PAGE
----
Cost for a U stadium should be shared

Its price has risen since the first proposal, and officials must keep the costs as low as possible.

It seems neither the Vikings nor the Twins will play in the Metrodome past 2011. This reality makes a new Gophers football stadium inevitable. The stadium should be on p>campus, built as prudently as possible and funded by all stakeholders.

The Vikings and Twins will play elsewhere in the Twin Cities, the United States, or possibly, in the Twins’ case, not at all. The Metrodome’s rent and upkeep would be too costly for a sole tenant.

Any new stadium should be on campus because this would provide the most benefit. Game days will likely return to the unifying experiences of the pre-Metrodome era, instead of something only part of the University community enjoys.

Students will benefit by exchanging their hikes or bus rides to the Metrodome for a walk through campus, watching the band march down University Avenue, or meeting friends at a cafe or bar. Combined with increased presence of alumni and other fans, the atmosphere could quickly become as vibrant as that of Iowa City, Iowa, or Madison, Wis.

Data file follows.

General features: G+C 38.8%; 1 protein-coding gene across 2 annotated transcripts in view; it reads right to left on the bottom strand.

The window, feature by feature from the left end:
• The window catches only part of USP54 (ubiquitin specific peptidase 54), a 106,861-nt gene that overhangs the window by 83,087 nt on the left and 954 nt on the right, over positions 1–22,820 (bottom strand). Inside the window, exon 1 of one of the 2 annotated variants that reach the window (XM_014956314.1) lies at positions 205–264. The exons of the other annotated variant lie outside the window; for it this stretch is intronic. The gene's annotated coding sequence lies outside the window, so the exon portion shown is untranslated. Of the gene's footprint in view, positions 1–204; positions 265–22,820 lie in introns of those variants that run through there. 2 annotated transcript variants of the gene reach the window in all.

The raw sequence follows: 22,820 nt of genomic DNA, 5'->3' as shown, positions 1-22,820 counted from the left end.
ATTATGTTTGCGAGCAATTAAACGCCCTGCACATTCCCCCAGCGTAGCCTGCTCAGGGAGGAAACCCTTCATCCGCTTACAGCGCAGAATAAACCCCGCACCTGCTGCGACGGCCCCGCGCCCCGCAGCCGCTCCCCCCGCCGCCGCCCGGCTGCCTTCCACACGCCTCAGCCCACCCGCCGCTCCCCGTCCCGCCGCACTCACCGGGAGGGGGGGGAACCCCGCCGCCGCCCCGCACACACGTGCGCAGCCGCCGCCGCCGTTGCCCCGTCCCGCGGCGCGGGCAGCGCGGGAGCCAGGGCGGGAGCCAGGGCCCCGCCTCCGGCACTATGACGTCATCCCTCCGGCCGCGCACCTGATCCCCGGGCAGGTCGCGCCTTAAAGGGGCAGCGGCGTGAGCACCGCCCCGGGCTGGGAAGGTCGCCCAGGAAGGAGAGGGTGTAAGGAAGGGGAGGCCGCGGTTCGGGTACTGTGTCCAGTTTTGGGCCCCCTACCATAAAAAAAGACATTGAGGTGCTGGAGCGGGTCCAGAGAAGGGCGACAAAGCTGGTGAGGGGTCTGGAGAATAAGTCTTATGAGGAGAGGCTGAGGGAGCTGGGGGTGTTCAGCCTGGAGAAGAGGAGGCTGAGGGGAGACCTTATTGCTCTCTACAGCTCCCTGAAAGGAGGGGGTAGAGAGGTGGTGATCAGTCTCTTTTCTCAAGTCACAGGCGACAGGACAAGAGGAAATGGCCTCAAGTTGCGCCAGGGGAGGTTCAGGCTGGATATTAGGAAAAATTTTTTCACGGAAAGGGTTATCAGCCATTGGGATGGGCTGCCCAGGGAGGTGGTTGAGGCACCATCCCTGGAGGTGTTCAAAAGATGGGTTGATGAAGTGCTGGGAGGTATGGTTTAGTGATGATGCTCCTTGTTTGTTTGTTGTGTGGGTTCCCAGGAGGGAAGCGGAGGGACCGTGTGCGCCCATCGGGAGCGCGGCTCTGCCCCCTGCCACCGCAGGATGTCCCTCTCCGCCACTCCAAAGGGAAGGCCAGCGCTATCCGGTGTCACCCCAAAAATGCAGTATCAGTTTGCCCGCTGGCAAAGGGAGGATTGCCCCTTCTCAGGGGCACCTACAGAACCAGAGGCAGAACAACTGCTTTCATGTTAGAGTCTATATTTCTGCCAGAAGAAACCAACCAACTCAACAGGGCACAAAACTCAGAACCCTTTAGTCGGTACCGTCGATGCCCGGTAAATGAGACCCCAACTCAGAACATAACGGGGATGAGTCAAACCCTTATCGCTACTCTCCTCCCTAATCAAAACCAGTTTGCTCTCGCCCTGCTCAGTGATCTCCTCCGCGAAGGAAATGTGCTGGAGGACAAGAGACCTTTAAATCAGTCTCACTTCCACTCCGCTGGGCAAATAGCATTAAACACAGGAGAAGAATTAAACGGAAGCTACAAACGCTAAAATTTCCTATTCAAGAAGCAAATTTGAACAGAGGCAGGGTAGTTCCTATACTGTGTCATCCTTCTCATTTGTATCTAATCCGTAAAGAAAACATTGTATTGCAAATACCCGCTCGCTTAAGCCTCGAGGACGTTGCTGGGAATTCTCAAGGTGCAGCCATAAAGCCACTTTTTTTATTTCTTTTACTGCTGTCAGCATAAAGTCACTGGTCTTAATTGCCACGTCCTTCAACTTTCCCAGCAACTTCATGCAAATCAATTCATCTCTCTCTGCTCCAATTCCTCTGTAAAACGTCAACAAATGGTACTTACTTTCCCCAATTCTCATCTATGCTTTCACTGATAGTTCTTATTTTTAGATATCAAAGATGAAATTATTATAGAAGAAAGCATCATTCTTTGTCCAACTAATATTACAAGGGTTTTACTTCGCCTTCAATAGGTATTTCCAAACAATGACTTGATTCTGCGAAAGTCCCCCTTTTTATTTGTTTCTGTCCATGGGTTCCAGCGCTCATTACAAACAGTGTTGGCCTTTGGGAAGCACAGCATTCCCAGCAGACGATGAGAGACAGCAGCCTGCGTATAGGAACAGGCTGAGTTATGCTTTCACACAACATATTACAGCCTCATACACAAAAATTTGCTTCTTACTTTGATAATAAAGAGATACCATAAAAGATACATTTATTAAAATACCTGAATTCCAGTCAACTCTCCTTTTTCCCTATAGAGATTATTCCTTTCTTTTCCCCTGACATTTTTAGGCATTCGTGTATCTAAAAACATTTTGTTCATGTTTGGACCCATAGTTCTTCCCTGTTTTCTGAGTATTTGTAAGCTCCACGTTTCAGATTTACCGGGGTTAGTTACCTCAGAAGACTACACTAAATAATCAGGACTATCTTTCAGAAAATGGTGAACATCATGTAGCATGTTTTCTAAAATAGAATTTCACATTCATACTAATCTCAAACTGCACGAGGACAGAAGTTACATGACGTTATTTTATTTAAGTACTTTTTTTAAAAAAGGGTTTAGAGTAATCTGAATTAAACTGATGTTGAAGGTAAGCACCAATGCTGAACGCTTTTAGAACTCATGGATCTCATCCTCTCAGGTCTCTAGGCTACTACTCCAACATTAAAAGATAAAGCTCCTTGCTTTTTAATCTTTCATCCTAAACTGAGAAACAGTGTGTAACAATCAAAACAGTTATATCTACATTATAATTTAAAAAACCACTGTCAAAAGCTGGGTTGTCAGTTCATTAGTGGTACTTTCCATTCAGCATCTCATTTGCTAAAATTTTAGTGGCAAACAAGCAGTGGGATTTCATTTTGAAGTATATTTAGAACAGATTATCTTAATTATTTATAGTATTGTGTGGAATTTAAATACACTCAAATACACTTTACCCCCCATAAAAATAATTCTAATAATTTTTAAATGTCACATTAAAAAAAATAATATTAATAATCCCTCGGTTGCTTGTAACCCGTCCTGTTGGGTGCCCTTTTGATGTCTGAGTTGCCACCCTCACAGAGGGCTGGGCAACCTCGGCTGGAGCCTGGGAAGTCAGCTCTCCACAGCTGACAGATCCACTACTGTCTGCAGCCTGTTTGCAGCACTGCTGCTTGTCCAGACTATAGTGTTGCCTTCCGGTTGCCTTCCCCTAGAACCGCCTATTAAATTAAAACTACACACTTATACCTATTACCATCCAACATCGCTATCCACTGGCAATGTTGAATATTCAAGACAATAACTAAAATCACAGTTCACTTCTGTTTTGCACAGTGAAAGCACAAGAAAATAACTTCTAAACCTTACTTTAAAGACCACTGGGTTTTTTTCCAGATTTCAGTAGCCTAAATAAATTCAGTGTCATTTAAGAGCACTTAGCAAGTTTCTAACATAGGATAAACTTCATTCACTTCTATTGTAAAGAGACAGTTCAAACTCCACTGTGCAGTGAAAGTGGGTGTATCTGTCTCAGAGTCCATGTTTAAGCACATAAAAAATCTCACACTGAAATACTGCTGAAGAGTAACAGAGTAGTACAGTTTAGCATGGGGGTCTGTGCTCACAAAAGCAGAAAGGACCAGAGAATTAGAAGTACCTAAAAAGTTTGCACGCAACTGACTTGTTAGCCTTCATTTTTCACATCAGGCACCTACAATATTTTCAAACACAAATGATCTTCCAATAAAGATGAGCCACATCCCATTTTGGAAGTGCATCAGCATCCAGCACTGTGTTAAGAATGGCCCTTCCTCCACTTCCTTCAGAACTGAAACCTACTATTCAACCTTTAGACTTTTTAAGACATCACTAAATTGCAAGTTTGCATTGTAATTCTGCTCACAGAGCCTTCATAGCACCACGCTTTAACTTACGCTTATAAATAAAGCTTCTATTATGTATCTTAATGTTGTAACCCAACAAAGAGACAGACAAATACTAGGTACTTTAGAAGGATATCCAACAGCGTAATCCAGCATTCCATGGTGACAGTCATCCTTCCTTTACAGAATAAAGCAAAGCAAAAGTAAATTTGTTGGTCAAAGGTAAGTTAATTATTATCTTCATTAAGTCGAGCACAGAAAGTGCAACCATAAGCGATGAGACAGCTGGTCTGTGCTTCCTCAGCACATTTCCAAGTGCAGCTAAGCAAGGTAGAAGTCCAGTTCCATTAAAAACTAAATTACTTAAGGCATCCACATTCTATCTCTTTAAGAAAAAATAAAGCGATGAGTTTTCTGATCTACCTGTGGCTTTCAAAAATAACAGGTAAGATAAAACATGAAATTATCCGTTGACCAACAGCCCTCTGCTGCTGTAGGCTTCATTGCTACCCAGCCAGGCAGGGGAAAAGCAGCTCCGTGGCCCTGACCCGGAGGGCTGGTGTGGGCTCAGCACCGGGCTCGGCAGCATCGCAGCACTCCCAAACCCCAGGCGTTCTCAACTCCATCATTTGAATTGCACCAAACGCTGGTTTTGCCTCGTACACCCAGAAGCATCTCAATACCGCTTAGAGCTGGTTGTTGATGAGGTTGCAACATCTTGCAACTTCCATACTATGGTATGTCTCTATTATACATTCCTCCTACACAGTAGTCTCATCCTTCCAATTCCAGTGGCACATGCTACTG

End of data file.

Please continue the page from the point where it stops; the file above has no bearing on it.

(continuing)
There are, however, hurdles to clear. The current plan proposes a 50,000-seat, single-level stadium located east of Mariucci Arena. While the idea of a simple, well-built stadium makes sense, planners must address residents’ concerns and student parking.

The current price tag is $222 million. This price has risen since the first proposal, and officials must keep the costs as low as possible. The key question is: Who pays for the stadium? The University as a whole, alumni, current students and the public will benefit from a new stadium. As such, all should share the cost.

The University must get most of the funding from private sources with the alumni providing a great deal of those sources. While students might have to contribute, their contribution should be limited and occur in student fees – which the Minnesota Student Association controls – not tuition hikes. Because this is a public institution and there will be indirect public benefits, the state should help in a limited fashion.

In the end, an on-campus football stadium has many hurdles to clear. Though a difficult goal to realize, it is worth the effort.